4. A new heat surge is forecast for the western United States from Sunday through Tuesday, increasing the wildfire threat and reducing air quality across the region as temperatures are forecast to be an average of 5 to 10 degrees Fahrenheit higher than what is normal for August. Currently, a total of 104 wildfires are burning, including a total of 58 large wildfires, 35 of which are still not contained. More than 19,500 personnel, including 153 helicopters and 1,095 engines, have been assigned to the help fight the wildfires which to date, have consumed a total of 670,941 acres.
    5. On Thursday afternoon in Charleston, South Carolina, police were called to an active shooter situation at a restaurant when a man shot and killed the chef then held one person hostage for about three hours. The shooter, a disgruntled former employee, was critically wounded after being shot by police. The hostage was released without any injuries and police identified the fatally wounded executive chef as 37-year-old Anthony Shane Whiddon.
    6. The remains of a second victim in the collision of the USS John S. McCain and an oil tanker near Singapore have been identified by the U.S. Navy. So far, search and rescue teams have only recovered 2 of the 10 sailors that have been missing since the collision occurred on Monday, which injured five others, four of whom were transported by helicopter to a Singapore hospital. The two victims recovered have been identified as Dustin Louis Doyon, 26, and from Connecticut, and Kenneth Aaron Smith, 22, from New Jersey.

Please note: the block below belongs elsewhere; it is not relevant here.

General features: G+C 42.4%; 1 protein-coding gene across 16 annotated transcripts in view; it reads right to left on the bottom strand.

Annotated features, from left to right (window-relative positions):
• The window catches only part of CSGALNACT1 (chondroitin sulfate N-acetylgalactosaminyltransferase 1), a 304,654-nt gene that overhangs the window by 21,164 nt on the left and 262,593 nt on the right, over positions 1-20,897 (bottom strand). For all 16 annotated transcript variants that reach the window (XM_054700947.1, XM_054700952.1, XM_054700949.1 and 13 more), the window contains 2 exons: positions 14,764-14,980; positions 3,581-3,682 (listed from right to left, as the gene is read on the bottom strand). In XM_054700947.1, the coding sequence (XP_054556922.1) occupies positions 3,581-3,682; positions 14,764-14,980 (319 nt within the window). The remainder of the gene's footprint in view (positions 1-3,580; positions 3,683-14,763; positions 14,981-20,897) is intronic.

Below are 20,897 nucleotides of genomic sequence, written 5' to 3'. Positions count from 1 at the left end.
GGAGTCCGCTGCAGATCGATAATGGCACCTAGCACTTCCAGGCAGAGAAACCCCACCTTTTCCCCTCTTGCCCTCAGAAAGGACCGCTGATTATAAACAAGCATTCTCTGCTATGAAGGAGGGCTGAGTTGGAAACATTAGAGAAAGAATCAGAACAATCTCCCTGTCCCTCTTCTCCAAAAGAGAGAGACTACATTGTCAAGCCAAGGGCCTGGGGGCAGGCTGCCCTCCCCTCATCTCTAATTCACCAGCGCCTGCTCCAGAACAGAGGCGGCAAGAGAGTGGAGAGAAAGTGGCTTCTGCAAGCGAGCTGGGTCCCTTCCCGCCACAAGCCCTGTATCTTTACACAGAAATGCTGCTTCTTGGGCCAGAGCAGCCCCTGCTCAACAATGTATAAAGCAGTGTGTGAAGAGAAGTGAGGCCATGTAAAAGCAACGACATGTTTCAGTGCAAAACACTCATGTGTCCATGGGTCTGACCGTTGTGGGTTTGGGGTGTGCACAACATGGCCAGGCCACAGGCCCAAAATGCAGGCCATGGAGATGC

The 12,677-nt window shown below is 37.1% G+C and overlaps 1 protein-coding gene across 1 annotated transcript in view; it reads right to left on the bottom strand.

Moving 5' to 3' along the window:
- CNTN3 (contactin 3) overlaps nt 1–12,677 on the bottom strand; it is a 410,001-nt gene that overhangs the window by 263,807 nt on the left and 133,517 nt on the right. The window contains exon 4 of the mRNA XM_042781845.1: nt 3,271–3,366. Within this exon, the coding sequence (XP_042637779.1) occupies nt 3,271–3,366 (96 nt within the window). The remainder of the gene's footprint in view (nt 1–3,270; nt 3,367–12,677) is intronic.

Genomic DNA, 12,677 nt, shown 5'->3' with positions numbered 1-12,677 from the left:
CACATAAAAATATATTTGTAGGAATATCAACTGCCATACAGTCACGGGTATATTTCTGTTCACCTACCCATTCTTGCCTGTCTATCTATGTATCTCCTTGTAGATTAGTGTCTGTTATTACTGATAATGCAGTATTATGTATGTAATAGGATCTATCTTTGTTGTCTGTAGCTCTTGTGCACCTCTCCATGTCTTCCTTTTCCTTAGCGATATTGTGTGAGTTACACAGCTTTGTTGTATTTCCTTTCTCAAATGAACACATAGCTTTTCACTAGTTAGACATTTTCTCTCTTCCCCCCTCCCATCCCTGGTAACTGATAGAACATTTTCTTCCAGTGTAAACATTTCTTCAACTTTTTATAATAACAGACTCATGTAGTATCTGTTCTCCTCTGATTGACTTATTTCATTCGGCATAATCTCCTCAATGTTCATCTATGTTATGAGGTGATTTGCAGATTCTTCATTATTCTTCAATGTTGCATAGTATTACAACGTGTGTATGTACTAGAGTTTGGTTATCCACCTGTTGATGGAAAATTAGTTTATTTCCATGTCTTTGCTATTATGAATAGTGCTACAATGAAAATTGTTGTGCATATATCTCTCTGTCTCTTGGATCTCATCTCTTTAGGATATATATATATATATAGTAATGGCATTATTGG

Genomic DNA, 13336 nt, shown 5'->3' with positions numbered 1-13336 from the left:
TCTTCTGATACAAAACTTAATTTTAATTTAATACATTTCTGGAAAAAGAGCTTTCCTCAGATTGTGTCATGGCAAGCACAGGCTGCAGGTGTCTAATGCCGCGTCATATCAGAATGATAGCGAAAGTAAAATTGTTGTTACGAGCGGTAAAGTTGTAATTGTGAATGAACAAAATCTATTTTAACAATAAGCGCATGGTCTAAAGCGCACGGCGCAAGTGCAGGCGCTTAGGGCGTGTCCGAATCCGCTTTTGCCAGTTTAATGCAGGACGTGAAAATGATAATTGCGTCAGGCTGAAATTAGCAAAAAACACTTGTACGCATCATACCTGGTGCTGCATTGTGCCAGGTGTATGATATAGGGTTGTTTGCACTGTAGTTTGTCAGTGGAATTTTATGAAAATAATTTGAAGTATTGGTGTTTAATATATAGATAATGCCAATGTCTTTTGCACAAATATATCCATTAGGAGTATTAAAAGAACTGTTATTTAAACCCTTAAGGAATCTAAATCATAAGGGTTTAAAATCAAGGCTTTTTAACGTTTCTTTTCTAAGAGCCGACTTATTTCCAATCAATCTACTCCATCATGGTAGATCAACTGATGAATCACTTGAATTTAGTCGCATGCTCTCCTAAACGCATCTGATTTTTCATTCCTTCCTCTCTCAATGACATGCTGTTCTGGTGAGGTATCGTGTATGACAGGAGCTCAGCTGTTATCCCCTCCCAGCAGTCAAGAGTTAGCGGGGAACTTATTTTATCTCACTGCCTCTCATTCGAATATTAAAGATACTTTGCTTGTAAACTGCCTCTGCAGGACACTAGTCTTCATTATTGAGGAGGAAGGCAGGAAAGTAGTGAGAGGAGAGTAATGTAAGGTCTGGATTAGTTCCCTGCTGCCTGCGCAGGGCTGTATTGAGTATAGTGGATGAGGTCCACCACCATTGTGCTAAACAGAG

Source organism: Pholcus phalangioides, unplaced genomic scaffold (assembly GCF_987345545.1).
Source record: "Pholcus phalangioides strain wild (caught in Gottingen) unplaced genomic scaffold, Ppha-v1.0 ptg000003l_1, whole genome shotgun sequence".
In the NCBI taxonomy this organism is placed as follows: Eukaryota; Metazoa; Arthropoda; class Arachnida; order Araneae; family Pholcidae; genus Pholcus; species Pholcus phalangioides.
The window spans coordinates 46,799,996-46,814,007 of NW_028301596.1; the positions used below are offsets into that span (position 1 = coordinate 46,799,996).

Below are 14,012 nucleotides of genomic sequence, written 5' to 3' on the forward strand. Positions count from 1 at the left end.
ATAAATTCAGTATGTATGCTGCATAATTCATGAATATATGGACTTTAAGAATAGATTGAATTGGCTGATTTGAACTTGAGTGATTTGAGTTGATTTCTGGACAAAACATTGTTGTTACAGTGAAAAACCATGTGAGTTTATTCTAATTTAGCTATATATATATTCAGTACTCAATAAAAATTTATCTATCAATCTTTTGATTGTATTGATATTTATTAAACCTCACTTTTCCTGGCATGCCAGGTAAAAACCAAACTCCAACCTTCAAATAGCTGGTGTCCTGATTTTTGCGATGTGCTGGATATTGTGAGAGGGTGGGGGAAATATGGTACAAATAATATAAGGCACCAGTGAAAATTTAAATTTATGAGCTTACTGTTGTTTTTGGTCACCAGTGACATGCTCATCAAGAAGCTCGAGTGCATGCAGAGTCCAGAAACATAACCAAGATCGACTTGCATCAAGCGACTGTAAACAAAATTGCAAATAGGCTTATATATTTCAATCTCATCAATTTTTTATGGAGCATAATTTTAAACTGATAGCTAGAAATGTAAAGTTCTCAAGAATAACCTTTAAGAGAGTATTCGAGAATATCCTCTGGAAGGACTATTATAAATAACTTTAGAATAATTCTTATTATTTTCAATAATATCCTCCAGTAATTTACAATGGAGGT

1. More tests for pregnant women who could be exposed to the Zika virus in Texas counties near the Mexican border are being recommended by the State's health department. Six counties have already been recommended for testing for Zika, which include Cameron, Hidalgo, Starr, Webb, Willacy, and Zapata. The new counties would include Kinney, Maverick, and Val Verde and are being recommended due to the reports from Mexico that local Zika transmission continues across the area, although there is no evidence of any on going Zika transmission in Texas.
  2. A recall has been issued for nearly 20,500 pounds of fully cooked chicken skewers sold by Expresco Foods, Inc. based in Montreal, Canada because they may be tainted with Listeria monocytogenes. According to the U.S. Department of Agriculture, random testing of the chicken skewers being imported to the United States found evidence of Lysteria monocytogenes, which can cause listeriosis, and officials are urging individuals to avoid consuming the products. The various products identified in the recall were shipped to retail locations in Arizona, Connecticut, Florida, Illinois, Maryland, Michigan, and Texas and should be thrown away or returned to the place of purchase.

Kimberly Arsenault Kimberly Arsenault serves as an intern at the Cleveland/Bradley County Emergency Management Agency where she works on plan revisions and special projects. Previously, Kimberly spent 15 years in commercial and business aviation. Her positions included station manager at the former Midwest Express Airlines, as well as corporate flight attendant, inflight manager, and charter flight coordinator. Kimberly currently holds a master's degree in emergency and disaster management from American Public University.